Thursday Reflection: What’s That Mean?

“His disciples asked him: ‘What does the parable mean?   Luke 8:9.

I have been watching a television show recently and at the very end of the credits there is an animation with a boy pointing toward the sky and asking: What’s that mean?

I got a call last evening asking if our church could pay for a hotel room for nine nights for a homeless woman who is pregnant. One of our staff asked yesterday if we could help foot the bill for a homeless person to receive training in youth ministry. And there are fifty-two thousand immigrant children hunkered down at our southwest border looking for help.

The question of meaning is a treacherous one. Often times we don’t know what something means until it has played out on a large stage and for an extended run. Such is the case with the William Wilberforce Trafficking Victims Protection Reauthorization Act of 2008. The law was supposed to provide protections for minors who were victims of sex trafficking, child slavery and abandonment. It never occurred to anyone that people would intentionally send their children unaccompanied to the US in hope of a better life for them, and that these unaccompanied minors could lay claim to the rights provided by the 2008 law. But send their children they did; and claim their rights under the law they have.

We have a problem.

Speaker of the House John Boehner has a dilemma; so does Harry Reid. So does Barak Obama. What does this mean? Will we as a nation be less able to care for our own if we care for these “others”?

Do we have a moral responsibility as well as the legal obligation to do both? (Religious Leaders Embrace Cause of Immigrant Children.)

It seems to me that reality is either discovered by us or thrust upon us. But what any particular reality means is a matter of our choosing. I don’t say that lightly nor do I mean to deny the hard work that choosing involves. My point is that very smart, well-intentioned people can arrive at very different understandings of what a particular event means. Many of life’s realities are neutral when it comes to what they demand from us. It is only when we decide what those realities mean that a consistent course of action can be determined.

The meaning of a thing is not always tied directly to its original intent.

“Meaning” is treacherous  because it leaches over into seemingly unrelated areas. What the 2008 law means is stacking up to be very different things to different people. For some the message is simple: Send the children back where they came from. For others it is more complicated – they ask “What would Jesus do?”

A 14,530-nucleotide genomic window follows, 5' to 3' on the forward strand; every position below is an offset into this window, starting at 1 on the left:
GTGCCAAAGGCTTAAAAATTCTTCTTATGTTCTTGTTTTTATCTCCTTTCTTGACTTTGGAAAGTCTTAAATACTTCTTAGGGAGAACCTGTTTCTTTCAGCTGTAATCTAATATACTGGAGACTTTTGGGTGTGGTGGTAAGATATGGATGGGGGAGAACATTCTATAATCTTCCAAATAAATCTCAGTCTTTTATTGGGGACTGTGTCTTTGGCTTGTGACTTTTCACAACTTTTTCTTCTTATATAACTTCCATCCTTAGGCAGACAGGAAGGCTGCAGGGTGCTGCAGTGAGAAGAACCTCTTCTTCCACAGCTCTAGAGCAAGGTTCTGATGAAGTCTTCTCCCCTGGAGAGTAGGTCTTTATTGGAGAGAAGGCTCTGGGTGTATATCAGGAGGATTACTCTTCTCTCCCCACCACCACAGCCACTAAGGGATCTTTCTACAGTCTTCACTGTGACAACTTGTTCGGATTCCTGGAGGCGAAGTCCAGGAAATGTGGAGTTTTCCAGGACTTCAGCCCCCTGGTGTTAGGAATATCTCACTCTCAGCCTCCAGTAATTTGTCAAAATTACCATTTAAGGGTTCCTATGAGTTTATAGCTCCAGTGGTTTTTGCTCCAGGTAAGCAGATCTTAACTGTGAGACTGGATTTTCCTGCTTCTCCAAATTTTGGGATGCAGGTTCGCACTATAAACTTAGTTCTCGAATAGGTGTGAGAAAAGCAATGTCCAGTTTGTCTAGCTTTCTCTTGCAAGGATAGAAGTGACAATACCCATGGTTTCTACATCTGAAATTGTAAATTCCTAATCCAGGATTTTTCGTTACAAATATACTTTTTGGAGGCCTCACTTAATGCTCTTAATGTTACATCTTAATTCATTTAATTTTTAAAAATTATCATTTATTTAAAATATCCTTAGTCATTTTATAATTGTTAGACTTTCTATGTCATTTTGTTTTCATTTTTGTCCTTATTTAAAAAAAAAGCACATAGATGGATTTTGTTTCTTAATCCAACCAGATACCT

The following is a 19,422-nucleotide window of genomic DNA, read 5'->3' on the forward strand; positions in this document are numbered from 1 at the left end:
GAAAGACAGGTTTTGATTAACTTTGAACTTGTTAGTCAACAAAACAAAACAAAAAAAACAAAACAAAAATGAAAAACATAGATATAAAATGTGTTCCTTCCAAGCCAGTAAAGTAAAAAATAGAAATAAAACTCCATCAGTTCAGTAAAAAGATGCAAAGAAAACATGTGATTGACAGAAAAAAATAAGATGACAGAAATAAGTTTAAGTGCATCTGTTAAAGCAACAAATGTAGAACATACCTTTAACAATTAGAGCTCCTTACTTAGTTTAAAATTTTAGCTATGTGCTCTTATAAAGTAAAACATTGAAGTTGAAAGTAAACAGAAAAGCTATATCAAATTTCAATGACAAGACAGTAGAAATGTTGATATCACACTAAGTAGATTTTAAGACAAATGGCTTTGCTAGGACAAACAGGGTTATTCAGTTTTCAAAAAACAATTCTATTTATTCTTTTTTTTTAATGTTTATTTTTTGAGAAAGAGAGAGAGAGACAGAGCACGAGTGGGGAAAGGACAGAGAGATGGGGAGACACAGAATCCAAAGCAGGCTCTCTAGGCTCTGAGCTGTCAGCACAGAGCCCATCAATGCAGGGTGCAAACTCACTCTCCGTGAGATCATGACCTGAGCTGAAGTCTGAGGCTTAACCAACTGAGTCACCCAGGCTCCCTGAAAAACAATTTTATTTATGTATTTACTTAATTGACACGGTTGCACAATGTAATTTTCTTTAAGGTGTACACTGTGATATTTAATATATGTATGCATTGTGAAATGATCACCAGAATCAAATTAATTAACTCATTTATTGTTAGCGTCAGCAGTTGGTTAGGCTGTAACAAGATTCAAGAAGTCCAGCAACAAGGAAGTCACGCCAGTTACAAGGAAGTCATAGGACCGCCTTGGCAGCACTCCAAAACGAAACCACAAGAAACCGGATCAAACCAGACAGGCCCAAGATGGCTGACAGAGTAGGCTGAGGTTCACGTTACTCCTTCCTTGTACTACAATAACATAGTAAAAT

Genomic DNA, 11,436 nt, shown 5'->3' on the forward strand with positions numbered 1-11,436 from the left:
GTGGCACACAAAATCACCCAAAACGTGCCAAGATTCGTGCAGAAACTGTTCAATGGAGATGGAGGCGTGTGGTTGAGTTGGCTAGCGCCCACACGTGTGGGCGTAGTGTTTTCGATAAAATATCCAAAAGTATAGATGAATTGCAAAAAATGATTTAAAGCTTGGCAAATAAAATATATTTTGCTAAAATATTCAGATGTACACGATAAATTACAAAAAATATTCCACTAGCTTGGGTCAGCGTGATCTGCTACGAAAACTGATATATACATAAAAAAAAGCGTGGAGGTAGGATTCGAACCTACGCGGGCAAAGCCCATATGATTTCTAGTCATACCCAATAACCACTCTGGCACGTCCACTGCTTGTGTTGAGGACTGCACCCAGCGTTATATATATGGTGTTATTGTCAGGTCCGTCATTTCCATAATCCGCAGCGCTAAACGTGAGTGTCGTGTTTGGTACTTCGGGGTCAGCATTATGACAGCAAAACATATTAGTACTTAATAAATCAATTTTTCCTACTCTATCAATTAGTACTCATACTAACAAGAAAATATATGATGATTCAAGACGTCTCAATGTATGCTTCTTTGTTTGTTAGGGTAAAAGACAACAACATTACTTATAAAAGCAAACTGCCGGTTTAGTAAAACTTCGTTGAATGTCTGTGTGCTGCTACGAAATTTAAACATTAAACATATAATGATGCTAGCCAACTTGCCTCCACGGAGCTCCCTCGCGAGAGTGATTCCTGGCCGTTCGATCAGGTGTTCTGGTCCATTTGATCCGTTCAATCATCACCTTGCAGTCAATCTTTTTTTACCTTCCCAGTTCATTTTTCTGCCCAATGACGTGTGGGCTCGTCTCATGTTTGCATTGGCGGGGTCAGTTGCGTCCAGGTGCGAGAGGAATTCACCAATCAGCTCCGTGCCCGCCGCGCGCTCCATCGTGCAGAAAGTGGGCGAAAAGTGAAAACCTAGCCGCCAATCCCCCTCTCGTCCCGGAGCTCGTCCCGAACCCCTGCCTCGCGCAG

There is talk of bringing one thousand of these children to Vermont. I immediately find myself wondering: And put them where? And pay for them how? The question comes down to how we interpret the situation. Is it an “urgent humanitarian situation”, or the result of a policy of “relaxed deportations” resulting in an “Obama administration-made disaster“?

It may well be both. Now what? Am I willing to take one, or two, or three children into my home for some undetermined time while waiting for the wheels of government to grind?

Jesus seldom spelled out the meaning of his parables. Sometimes all he would say about them was: Those who have ears, let them hear. But on the occasion of the Parable of the Sower he DID spell out the meaning when asked by his disciples. The word of God is liberally sown as seed on the ground. Some falls on the path, some on the rocks, some among thorns and some on good soil. The word comes to nothing except for where it falls among “good soil”, that is, among those who hear it, hold fast to it, remain honest and open of heart and patiently endure to bear good fruit.

That doesn’t really help us because it doesn’t spell out exactly what the “word of God” is in this particular situation. So we are each left to make our own judgment. There is always one thing that bears remembering, however. As we determine what this particular situation means, we are revealing a lot about the meaning of our own lives as well.

Mark Demers

Want to talk about sex, politics, spirituality? So do I. I grew up in a religious home in the 1950’s and 1960’s. Our country was reeling from assassinations and the devastation of the Viet Nam War. Looking for something beautiful, I got a degree in music, married the love of my life and had children. Looking for God, I then went to seminary. Looking for something that might transform the world, I became a local church pastor. Now, I’m always looking for people who want to talk about important things. I cherish conversations with emerging leaders, people who are antsy to try an idea they believe would change the world for the better. I’d would love to hear from you.